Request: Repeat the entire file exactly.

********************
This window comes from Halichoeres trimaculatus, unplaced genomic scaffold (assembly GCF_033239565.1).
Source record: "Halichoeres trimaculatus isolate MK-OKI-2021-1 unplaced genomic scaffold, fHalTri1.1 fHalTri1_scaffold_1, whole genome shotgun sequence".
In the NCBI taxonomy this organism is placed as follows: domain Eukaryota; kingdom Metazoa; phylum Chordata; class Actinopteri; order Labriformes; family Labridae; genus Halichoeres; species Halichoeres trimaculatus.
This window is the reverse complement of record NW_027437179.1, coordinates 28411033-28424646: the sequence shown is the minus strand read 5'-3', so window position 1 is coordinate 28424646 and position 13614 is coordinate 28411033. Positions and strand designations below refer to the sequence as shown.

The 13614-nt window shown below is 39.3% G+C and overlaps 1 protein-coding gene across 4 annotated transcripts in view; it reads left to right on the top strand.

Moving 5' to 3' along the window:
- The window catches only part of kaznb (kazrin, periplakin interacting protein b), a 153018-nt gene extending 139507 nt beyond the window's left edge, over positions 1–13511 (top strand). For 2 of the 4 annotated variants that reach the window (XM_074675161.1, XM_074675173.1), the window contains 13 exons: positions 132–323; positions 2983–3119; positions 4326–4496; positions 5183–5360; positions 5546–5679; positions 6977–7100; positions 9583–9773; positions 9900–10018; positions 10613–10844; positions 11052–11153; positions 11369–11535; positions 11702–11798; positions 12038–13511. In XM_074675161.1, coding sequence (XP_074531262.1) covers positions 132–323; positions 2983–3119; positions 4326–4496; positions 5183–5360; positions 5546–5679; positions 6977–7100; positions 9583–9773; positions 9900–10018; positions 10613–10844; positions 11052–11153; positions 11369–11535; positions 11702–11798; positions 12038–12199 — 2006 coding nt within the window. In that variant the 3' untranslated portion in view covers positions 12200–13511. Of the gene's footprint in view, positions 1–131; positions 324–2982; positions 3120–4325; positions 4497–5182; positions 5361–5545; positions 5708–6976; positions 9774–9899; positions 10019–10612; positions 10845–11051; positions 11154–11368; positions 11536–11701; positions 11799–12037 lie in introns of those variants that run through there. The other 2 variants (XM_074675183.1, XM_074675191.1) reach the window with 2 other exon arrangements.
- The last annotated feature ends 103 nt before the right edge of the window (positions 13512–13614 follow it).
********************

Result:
This window comes from Halichoeres trimaculatus, unplaced genomic scaffold (assembly GCF_033239565.1).
Source record: "Halichoeres trimaculatus isolate MK-OKI-2021-1 unplaced genomic scaffold, fHalTri1.1 fHalTri1_scaffold_1, whole genome shotgun sequence".
In the NCBI taxonomy this organism is placed as follows: domain Eukaryota; kingdom Metazoa; phylum Chordata; class Actinopteri; order Labriformes; family Labridae; genus Halichoeres; species Halichoeres trimaculatus.
This window is the reverse complement of record NW_027437179.1, coordinates 28411033-28424646: the sequence shown is the minus strand read 5'-3', so window position 1 is coordinate 28424646 and position 13614 is coordinate 28411033. Positions and strand designations below refer to the sequence as shown.

The 13614-nt window shown below is 39.3% G+C and overlaps 1 protein-coding gene across 4 annotated transcripts in view; it reads left to right on the top strand.

Moving 5' to 3' along the window:
- The window catches only part of kaznb (kazrin, periplakin interacting protein b), a 153018-nt gene extending 139507 nt beyond the window's left edge, over positions 1–13511 (top strand). For 2 of the 4 annotated variants that reach the window (XM_074675161.1, XM_074675173.1), the window contains 13 exons: positions 132–323; positions 2983–3119; positions 4326–4496; positions 5183–5360; positions 5546–5679; positions 6977–7100; positions 9583–9773; positions 9900–10018; positions 10613–10844; positions 11052–11153; positions 11369–11535; positions 11702–11798; positions 12038–13511. In XM_074675161.1, coding sequence (XP_074531262.1) covers positions 132–323; positions 2983–3119; positions 4326–4496; positions 5183–5360; positions 5546–5679; positions 6977–7100; positions 9583–9773; positions 9900–10018; positions 10613–10844; positions 11052–11153; positions 11369–11535; positions 11702–11798; positions 12038–12199 — 2006 coding nt within the window. In that variant the 3' untranslated portion in view covers positions 12200–13511. Of the gene's footprint in view, positions 1–131; positions 324–2982; positions 3120–4325; positions 4497–5182; positions 5361–5545; positions 5708–6976; positions 9774–9899; positions 10019–10612; positions 10845–11051; positions 11154–11368; positions 11536–11701; positions 11799–12037 lie in introns of those variants that run through there. The other 2 variants (XM_074675183.1, XM_074675191.1) reach the window with 2 other exon arrangements.
- The last annotated feature ends 103 nt before the right edge of the window (positions 13512–13614 follow it).